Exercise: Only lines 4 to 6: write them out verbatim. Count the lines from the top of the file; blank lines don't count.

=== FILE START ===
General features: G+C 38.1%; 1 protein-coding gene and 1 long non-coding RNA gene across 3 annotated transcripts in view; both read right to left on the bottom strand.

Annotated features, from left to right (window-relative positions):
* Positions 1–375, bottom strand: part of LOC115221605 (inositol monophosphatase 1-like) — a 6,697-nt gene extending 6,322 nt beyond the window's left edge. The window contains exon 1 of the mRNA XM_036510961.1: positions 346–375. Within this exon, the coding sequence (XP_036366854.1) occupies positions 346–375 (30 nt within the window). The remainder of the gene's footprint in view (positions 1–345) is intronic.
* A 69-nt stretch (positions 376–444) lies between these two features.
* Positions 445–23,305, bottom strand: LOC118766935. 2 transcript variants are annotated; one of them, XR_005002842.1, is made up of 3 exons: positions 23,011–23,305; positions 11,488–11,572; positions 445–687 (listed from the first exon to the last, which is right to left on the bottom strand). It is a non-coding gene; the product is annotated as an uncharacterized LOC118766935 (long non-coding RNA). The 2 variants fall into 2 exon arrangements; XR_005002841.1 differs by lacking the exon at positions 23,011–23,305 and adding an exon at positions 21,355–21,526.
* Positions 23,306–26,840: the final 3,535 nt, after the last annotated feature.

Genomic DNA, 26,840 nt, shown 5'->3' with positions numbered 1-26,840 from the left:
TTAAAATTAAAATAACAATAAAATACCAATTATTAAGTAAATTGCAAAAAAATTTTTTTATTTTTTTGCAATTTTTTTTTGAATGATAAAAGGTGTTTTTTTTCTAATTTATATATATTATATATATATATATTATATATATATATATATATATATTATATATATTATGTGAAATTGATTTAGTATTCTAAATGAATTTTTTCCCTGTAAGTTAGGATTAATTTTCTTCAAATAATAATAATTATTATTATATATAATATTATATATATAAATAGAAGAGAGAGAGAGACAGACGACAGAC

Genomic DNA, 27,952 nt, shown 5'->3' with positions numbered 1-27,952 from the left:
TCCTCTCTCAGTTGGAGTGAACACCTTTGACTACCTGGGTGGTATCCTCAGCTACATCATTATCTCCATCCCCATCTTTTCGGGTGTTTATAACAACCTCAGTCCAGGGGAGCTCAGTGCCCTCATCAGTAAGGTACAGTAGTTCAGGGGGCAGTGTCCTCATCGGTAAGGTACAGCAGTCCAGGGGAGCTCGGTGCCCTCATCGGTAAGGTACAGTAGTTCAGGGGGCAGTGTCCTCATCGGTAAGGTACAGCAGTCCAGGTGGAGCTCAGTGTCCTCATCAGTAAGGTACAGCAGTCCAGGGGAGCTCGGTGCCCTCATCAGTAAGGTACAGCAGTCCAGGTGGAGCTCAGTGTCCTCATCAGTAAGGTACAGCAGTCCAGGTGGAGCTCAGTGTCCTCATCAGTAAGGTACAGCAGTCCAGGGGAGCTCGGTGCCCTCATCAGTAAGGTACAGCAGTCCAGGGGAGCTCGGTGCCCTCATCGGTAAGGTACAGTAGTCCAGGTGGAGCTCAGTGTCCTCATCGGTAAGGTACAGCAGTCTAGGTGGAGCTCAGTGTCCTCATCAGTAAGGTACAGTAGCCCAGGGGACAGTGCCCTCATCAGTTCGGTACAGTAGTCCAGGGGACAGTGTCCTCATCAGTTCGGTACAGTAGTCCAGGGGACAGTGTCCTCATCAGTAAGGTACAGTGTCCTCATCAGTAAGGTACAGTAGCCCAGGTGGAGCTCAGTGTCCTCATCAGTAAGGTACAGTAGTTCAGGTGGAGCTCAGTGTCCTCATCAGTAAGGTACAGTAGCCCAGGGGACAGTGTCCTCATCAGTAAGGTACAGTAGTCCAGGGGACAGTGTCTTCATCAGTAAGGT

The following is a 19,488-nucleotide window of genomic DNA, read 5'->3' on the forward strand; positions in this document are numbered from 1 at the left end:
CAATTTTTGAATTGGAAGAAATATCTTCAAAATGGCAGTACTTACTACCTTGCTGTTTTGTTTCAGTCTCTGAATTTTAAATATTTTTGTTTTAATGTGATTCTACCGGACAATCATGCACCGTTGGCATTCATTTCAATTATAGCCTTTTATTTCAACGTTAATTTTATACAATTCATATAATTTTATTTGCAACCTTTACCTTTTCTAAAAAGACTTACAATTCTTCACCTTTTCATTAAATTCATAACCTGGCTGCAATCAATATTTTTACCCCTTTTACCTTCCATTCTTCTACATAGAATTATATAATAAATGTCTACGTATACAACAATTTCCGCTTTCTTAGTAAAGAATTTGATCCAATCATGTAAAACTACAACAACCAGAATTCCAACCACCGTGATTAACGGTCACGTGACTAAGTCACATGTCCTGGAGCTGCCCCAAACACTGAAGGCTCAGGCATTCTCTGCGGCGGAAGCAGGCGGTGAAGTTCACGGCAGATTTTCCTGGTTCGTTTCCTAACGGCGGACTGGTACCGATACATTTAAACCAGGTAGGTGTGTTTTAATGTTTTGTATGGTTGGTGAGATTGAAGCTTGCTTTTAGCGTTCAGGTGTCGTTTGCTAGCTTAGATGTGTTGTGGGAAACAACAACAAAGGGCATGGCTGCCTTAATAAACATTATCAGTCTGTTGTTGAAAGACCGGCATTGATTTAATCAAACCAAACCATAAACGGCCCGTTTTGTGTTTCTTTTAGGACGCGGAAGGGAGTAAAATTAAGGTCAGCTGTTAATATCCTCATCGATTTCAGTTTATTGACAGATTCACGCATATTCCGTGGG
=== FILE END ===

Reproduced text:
* A 69-nt stretch (positions 376–444) lies between these two features.
* Positions 445–23,305, bottom strand: LOC118766935. 2 transcript variants are annotated; one of them, XR_005002842.1, is made up of 3 exons: positions 23,011–23,305; positions 11,488–11,572; positions 445–687 (listed from the first exon to the last, which is right to left on the bottom strand). It is a non-coding gene; the product is annotated as an uncharacterized LOC118766935 (long non-coding RNA). The 2 variants fall into 2 exon arrangements; XR_005002841.1 differs by lacking the exon at positions 23,011–23,305 and adding an exon at positions 21,355–21,526.
* Positions 23,306–26,840: the final 3,535 nt, after the last annotated feature.